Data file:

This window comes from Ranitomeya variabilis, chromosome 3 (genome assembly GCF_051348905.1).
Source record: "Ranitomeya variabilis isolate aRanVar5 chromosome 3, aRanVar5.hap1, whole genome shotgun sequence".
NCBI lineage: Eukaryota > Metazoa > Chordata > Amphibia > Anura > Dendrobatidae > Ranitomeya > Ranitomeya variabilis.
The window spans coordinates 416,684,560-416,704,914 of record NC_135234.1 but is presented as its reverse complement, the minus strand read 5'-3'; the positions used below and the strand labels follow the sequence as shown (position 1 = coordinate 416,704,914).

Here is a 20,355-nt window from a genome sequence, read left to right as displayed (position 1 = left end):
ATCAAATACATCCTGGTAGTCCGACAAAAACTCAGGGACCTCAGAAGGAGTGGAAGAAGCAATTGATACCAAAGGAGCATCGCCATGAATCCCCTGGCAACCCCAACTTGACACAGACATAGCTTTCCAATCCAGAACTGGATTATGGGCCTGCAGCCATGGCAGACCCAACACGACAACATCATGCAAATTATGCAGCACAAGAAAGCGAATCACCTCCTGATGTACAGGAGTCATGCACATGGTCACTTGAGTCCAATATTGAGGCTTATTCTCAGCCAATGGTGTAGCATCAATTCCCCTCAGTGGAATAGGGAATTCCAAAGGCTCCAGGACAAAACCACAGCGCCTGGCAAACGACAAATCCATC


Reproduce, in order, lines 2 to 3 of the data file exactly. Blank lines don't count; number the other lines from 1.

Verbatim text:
Source record: "Ranitomeya variabilis isolate aRanVar5 chromosome 3, aRanVar5.hap1, whole genome shotgun sequence".
NCBI lineage: Eukaryota > Metazoa > Chordata > Amphibia > Anura > Dendrobatidae > Ranitomeya > Ranitomeya variabilis.